Brown huntsman spider
|Brown huntsman spider|
The Brown huntsman spider, Heteropoda venatoria, is found in many tropical and subtropical parts of the world, including Asia, Réunion Island, the Caribbean islands, the Southeastern US, and (especially) Australia. In Hawaii it is called the cane spider.
Description[change | change source]
Females have a larger abdomen than males but males have longer and thinner legs with a slim body. Both have a wide, yellow to cream clypeus band around the rest of the carapace. The female also has a strong body and often carries a pillow-like egg sac under her.
Food[change | change source]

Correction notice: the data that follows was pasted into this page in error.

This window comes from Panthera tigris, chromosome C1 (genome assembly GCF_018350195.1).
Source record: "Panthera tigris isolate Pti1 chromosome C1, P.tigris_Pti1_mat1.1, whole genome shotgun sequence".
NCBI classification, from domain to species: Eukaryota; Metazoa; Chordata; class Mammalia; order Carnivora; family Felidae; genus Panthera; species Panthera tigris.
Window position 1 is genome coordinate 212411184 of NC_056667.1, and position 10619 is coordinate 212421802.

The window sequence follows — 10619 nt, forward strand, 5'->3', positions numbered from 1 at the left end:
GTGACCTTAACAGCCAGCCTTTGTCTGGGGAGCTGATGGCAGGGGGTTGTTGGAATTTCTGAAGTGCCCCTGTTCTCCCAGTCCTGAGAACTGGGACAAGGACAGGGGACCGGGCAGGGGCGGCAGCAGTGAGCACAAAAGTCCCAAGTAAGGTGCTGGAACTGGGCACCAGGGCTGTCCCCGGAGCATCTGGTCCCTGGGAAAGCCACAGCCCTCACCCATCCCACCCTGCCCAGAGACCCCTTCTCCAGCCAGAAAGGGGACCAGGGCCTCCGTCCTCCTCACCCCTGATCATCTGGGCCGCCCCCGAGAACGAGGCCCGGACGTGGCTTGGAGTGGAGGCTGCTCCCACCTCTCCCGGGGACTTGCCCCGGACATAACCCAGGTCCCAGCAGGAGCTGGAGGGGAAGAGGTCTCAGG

Brown huntsman spiders do not use spider webs to feed on prey. These spiders are known to hunt by waiting and making no noise above their prey, and then rush forward when their prey get close. They are fast, agile and can move through tight spaces. They feed at night.
References[change | change source]
- Australian Museum Online (accessed Jan. 9, 2009)
- University of Florida (accessed Jan. 9, 2009)
- Olsen, Alan (1995). Fundamentals of Microanalytical Entomology: A Practical Guide to Detecting and Identifying Filth in Foods. CRC Press. p. 145. ISBN 978-0-8493-8925-2.
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